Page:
Photo 1 is of a four-foot-long pyrosome, a tunicate (chordate) that is a cylindrical colony made up of thousands of individual zooids. Pyrosomes are transparent, gelatinous, and float, writhe and dance close to the surface of the sea. As they drift with the prevailing currents, they catch phytoplankton in a self-created mucus net and feed on them. At night they are bioluminescent. I have seen only a few pyrosomes in my many years of diving. Their large size and mystery create a very lasting impression.

In contrast, Photos 2a and 2b are of a much smaller larvacean (chordate), also a transparent tunicate. This one was about five inches long. The central part looks like a tadpole. The larger outer parts are self-created gelatinous wings with which the larvacean captures and eats tiny particles and debris that sink in the water column. They are hard to find. It helps to be near the surface, have good visibility and bright sunlight. Shooting upwards and at an angle allows light to both transmit through and reflect off the surface of a larvacean, enhancing the ability to take very creative photographs. By playing with the ambient light and patiently adjusting your settings, you can capture the central larvacean and the delicate mucus wings.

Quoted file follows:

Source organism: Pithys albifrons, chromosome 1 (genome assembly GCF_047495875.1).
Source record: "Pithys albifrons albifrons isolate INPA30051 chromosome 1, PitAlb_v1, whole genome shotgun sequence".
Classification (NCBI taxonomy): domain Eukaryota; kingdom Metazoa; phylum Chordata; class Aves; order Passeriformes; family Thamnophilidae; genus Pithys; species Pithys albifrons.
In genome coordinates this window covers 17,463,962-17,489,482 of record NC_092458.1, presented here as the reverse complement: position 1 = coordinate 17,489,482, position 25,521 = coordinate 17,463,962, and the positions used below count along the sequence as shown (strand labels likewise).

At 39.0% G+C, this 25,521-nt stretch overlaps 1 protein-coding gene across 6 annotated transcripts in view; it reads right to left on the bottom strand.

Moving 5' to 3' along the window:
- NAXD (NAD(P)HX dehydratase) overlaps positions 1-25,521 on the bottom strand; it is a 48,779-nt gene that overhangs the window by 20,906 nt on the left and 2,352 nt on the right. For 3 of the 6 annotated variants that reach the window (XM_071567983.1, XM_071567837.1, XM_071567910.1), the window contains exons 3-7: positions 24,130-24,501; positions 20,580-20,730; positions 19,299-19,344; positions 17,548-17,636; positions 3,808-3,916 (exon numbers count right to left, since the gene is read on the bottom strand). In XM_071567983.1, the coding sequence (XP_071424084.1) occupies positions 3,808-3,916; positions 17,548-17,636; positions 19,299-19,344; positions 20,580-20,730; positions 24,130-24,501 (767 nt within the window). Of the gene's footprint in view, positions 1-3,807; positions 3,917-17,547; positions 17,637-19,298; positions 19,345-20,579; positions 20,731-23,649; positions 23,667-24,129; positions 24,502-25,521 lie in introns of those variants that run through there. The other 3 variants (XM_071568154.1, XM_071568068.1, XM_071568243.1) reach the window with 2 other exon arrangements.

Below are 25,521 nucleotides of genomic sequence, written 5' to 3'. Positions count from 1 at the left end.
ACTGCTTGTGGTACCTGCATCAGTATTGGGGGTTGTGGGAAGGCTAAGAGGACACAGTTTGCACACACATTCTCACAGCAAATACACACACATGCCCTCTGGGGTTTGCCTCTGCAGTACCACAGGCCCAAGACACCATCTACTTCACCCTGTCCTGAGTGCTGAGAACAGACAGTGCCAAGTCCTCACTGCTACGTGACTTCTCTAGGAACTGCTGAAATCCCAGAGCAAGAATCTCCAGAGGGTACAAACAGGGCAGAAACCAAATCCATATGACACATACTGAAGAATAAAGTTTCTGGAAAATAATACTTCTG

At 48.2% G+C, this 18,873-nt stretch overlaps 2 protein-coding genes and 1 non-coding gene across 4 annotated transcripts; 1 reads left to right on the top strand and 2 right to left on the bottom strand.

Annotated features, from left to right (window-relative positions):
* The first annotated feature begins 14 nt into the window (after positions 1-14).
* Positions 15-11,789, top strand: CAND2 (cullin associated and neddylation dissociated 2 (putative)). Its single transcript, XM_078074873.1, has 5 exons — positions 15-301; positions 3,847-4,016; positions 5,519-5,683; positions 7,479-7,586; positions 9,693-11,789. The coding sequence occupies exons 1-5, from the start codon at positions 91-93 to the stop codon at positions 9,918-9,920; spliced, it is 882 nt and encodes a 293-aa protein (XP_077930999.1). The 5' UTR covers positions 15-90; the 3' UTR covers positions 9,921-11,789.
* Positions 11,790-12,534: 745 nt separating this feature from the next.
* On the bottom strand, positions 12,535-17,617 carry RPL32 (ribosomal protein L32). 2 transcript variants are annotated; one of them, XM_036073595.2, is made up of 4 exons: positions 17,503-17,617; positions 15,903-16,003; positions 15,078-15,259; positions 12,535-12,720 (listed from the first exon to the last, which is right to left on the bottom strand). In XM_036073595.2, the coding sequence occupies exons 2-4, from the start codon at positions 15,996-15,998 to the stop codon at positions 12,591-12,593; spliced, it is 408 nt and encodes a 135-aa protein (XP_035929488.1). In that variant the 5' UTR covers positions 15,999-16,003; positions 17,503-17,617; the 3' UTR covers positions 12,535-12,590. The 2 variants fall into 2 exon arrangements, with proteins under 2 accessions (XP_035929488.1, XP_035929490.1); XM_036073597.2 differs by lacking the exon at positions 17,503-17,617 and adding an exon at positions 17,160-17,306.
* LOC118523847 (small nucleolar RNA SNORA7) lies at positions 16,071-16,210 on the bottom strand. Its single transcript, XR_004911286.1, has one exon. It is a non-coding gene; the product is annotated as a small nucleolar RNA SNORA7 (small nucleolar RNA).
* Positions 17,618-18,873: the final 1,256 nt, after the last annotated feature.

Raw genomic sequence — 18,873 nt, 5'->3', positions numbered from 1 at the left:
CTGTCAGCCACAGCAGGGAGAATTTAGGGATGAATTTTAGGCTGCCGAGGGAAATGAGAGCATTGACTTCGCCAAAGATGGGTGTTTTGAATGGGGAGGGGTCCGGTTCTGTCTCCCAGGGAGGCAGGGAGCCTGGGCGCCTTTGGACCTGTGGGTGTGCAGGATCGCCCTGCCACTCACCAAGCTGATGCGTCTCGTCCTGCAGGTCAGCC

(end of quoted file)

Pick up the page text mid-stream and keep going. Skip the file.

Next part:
Every time that I see a bottle, can or pipe lying in shallow water, I look inside and closely inspect it. There are all types of surprises to be found. Many wonderful creatures take refuge and hide in these man-made objects. I like to use a very low intensity dive light to help with my investigation. Photo 3 was the reward for such an investigation. This beautiful “octomom” was protecting her bead curtain of eggs. It is easy to see the tiny, almost fully formed octopi inside the individual transparent eggs.